Polls before Sundays elections show women under 30 typically more liberal than young men
Out on the campaign trail before Polands parliamentary elections, Jolanta Banach, a leftwing candidate, has noticed a recurring pattern. Theres a young couple out for a walk with a pushchair, and I approach them to offer our campaign leaflets. The guy says: No, we dont want it. And then the woman says: Actually, Id like one please.
Its an anecdotal indication of what polls suggest is a significant divide between young men and women in their political views, with men under 30 more likely to support nationalist parties and hold far-right views, and women much more liberal or leftwing in their outlook.
Sundays elections will show how Poland is divided between supporters and opponents of the ruling Law and Justice (PiS) party, which has based its message on taking pride in Polishness and fighting off supposedly foreign gender and LGBT ideology.
The split manifests itself along many lines: countryside versus cities; the poorer east against the more affluent west. It was long thought that gender did not play much of a role, with PiS even drawing slightly more support among women than men in the 2015 elections (a situation mirrored in Hungary, where the far-right ruling Fidesz party won a higher share of female than male votes in elections last year). But among younger Poles there is a growing divergence between the sexes, especially in support for Konfederacja, a grouping even further to the right than PiS.
Over recent years we saw young women active in the black protests [against a total ban on abortion] and men active in far-right marches. There was a general sense that young people became politically active in different ways, even if they werent voting in elections, but there was almost no research looking specifically at their views, said Krzysztof Pacewicz, a columnist for Gazeta Wyborcza.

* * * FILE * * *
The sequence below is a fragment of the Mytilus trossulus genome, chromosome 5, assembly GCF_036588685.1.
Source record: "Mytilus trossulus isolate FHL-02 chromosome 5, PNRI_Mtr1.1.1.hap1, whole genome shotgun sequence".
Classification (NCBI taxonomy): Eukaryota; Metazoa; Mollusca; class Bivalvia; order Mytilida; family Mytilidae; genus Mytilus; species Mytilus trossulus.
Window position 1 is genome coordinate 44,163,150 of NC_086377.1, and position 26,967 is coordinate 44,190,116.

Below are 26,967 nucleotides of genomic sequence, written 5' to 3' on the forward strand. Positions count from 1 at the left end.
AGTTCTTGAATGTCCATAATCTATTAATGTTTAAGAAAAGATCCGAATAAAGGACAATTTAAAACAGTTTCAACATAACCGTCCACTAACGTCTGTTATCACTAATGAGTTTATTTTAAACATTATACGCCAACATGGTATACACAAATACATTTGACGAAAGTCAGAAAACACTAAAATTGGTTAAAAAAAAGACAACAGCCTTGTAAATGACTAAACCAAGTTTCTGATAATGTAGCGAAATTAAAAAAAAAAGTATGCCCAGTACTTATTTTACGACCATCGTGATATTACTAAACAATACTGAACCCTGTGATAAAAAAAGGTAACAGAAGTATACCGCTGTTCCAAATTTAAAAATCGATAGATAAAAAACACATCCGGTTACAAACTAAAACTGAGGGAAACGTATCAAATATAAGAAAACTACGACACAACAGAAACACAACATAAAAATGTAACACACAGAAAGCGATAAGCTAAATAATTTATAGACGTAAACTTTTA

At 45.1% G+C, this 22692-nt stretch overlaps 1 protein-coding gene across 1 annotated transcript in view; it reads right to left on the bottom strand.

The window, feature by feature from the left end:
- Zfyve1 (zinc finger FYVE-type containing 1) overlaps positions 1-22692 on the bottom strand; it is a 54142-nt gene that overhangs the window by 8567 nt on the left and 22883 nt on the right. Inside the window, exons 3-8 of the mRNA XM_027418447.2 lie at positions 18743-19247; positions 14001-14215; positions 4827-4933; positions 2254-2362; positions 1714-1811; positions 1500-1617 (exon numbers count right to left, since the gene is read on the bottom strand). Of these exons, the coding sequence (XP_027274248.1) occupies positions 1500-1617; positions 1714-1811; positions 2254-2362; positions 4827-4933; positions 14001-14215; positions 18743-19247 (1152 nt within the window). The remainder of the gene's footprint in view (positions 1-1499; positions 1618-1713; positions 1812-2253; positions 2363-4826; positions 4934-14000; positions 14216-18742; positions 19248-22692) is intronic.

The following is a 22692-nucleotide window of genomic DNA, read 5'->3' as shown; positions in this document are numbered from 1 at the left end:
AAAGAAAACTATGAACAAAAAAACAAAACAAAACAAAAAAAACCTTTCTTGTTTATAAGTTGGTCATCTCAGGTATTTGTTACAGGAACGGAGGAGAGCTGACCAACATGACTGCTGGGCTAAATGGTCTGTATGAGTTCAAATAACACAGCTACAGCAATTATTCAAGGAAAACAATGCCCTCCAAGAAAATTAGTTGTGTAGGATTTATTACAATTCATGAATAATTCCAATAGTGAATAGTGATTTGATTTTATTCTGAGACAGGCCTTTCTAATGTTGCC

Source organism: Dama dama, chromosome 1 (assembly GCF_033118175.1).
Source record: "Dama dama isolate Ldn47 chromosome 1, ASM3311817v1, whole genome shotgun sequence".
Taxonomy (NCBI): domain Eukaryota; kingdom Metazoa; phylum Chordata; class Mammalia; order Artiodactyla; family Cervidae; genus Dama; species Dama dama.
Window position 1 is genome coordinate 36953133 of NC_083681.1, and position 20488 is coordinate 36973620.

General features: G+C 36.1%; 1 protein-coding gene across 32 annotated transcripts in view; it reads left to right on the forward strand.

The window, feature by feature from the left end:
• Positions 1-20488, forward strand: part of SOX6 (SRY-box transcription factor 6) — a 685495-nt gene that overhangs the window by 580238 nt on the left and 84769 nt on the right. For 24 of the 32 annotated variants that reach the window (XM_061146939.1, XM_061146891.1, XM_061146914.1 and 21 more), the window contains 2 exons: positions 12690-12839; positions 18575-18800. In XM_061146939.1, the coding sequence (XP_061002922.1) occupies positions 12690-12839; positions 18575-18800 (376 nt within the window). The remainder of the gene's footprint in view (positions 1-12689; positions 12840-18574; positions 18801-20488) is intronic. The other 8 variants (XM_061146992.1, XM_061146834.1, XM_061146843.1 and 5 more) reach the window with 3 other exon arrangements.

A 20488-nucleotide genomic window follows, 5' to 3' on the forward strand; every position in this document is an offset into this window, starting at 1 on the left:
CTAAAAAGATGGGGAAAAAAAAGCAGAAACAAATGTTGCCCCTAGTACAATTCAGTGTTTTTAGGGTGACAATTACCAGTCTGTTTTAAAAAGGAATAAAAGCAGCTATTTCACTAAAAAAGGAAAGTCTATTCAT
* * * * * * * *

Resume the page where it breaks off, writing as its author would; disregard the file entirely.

In April, before the European elections, Pacewicz commissioned a poll of 800 young Poles for the newspaper and the results were startling. Among men aged 18-30, 62% said they supported nationalist, populist or far-right parties and 33% backed liberal or leftwing ones. Among women, 55% supported liberal or leftwing parties and 43% were in favour of the nationalists.
In another survey last month, Poles under 40 were asked to name the biggest threat facing the country. Among women the most popular answer was the climate crisis, while among men it was gender ideology and the LGBT movement.
PiS, just like Viktor Orbns Fidesz in Hungary, has built its popularity partly on financial incentives and welfare payments for families with children, which have earned the support of many women. However, both governments have engaged in increasing populist and far-right rhetoric, with Orbn focusing on migration and PiS recently targeting the threat of gender ideology and LGBT rights harming a supposedly traditional Polish way of life.